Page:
Connecting to her seemed to open a door to connecting with other survivors. On Monday, RARE organized a forum on gun violence at UTT. I came in just in time to hear the testimonies of Kyle Phillip of East Mucurapo Secondary School, and Jeremiah Ferguson of El Dorado Life Centre, run by Servol.

Both young men told stories of having family members shot at and killed. Kyle himself lost a cousin the night before his speech, and broke down at the microphone, his grief holding his audience still in their seats with its oppressive weight.

It’s such singular stories that pierce your heart because violence and its scars seem in our day and age to have become so ordinary. It’s worse to hear those stories from youth still in school uniform, and to understand that they can’t carry the future of the nation in their school bags if we callously break their spirit and strength.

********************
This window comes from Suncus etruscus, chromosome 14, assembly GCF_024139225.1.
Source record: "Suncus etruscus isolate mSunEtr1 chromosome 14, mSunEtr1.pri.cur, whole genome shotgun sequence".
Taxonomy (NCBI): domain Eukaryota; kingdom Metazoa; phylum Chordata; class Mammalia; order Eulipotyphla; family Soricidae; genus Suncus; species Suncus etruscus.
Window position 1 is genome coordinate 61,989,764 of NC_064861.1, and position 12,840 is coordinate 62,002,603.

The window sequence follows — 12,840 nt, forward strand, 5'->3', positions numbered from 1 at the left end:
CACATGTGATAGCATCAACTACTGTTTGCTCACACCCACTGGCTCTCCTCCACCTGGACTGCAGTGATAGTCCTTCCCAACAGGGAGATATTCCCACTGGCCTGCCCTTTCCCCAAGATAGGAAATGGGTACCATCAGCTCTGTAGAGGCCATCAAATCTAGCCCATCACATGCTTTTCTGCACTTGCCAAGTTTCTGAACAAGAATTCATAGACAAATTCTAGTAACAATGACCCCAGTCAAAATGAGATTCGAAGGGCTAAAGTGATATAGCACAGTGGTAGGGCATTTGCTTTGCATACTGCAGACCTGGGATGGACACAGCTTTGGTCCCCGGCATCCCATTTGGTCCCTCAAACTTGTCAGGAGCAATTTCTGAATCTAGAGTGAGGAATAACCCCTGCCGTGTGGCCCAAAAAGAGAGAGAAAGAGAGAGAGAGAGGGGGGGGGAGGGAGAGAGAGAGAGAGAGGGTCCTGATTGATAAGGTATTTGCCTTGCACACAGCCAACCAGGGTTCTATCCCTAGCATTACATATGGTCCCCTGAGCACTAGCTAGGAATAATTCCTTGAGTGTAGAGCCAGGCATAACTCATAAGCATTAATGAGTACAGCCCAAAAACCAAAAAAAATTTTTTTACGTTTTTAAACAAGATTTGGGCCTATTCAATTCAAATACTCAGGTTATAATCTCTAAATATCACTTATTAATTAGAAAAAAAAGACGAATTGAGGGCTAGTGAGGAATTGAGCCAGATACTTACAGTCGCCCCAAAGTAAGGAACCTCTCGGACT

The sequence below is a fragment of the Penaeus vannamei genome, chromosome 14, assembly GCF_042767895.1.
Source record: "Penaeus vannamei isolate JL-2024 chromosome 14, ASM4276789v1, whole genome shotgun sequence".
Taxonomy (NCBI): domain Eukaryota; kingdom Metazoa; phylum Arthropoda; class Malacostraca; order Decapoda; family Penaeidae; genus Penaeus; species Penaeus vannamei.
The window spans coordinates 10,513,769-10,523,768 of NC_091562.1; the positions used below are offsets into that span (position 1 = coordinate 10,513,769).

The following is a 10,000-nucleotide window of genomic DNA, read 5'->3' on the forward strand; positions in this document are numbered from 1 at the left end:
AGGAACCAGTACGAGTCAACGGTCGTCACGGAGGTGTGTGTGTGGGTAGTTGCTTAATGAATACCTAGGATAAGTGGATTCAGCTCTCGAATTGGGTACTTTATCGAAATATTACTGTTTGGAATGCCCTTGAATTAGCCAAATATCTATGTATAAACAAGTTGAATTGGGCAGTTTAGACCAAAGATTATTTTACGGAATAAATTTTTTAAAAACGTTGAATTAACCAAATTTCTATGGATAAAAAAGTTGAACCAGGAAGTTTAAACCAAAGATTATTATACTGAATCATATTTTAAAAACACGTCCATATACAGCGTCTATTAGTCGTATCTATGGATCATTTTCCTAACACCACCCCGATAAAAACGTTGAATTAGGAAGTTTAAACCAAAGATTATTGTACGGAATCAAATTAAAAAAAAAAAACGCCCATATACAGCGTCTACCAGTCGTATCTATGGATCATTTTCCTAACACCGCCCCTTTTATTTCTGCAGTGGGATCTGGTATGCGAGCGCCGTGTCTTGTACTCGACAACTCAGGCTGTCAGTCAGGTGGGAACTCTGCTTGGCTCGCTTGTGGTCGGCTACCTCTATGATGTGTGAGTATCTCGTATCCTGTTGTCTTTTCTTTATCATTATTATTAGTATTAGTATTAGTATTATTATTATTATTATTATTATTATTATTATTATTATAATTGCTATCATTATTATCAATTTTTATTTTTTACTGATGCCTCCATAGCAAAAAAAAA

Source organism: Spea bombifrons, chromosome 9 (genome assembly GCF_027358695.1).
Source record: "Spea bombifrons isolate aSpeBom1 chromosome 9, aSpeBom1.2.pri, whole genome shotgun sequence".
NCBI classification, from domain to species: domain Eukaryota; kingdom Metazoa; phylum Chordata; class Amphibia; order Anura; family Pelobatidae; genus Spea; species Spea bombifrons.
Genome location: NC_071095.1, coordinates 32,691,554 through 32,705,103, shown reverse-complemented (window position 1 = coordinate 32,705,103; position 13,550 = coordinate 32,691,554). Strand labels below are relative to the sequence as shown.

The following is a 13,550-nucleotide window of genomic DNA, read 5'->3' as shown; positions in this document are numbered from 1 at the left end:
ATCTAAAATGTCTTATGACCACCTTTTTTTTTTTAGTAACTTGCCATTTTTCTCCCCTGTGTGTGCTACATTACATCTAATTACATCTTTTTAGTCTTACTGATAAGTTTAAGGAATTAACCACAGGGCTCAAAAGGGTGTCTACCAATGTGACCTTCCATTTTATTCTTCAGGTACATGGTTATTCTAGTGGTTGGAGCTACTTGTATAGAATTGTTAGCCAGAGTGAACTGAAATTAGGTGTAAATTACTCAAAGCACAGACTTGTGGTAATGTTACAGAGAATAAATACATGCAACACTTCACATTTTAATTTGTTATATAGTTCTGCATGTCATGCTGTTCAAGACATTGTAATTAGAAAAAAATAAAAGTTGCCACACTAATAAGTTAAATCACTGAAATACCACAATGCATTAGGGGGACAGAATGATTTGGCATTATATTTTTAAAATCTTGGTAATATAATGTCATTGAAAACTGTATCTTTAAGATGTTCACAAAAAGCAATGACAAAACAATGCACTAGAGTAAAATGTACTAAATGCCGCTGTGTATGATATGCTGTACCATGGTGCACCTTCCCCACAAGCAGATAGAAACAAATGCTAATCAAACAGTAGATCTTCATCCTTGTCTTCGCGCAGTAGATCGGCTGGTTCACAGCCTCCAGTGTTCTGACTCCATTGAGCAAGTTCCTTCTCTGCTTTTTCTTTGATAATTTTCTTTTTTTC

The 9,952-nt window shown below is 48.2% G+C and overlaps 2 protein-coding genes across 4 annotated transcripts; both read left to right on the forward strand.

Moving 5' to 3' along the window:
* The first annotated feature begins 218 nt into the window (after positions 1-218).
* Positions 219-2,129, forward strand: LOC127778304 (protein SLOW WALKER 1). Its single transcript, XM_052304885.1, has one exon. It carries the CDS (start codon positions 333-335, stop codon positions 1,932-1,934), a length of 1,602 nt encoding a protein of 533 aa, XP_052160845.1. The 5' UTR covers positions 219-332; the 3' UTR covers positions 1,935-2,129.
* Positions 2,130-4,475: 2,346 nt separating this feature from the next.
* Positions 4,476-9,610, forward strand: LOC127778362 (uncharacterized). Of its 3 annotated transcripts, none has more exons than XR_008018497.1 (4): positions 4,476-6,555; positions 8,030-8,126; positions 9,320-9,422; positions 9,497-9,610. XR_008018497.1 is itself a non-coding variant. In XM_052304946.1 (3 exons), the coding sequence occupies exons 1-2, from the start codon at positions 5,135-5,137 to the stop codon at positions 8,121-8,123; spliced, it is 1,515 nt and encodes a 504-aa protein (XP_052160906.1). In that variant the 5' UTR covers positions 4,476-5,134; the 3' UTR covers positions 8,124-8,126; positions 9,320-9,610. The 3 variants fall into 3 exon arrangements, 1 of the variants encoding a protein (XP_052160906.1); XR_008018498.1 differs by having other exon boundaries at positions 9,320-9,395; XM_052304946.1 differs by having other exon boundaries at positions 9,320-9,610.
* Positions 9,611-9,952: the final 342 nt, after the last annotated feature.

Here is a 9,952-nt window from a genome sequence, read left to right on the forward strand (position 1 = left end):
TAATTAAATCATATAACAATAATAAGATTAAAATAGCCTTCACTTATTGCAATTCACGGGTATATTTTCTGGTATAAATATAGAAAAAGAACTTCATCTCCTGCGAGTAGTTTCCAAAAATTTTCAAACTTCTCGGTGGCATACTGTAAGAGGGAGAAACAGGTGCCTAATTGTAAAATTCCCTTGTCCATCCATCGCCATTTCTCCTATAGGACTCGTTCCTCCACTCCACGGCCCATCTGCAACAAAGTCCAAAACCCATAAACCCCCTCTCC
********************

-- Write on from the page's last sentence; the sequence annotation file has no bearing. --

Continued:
“Guns are like cell phones in my community”, said Kyle. He described “serious peer pressure from youths in my community that are in my age bracket to get involved in that life”. It was clear that he knew that only education could get him out, though he was “not sure to be here tomorrow”.

“Even now a scratch bomb still sends me into a panic”, said Jeremiah. “The youth of this country are traumatized. The national as a whole is traumatized. It is almost like we are living in a war zone. Is this how a war zone feels?”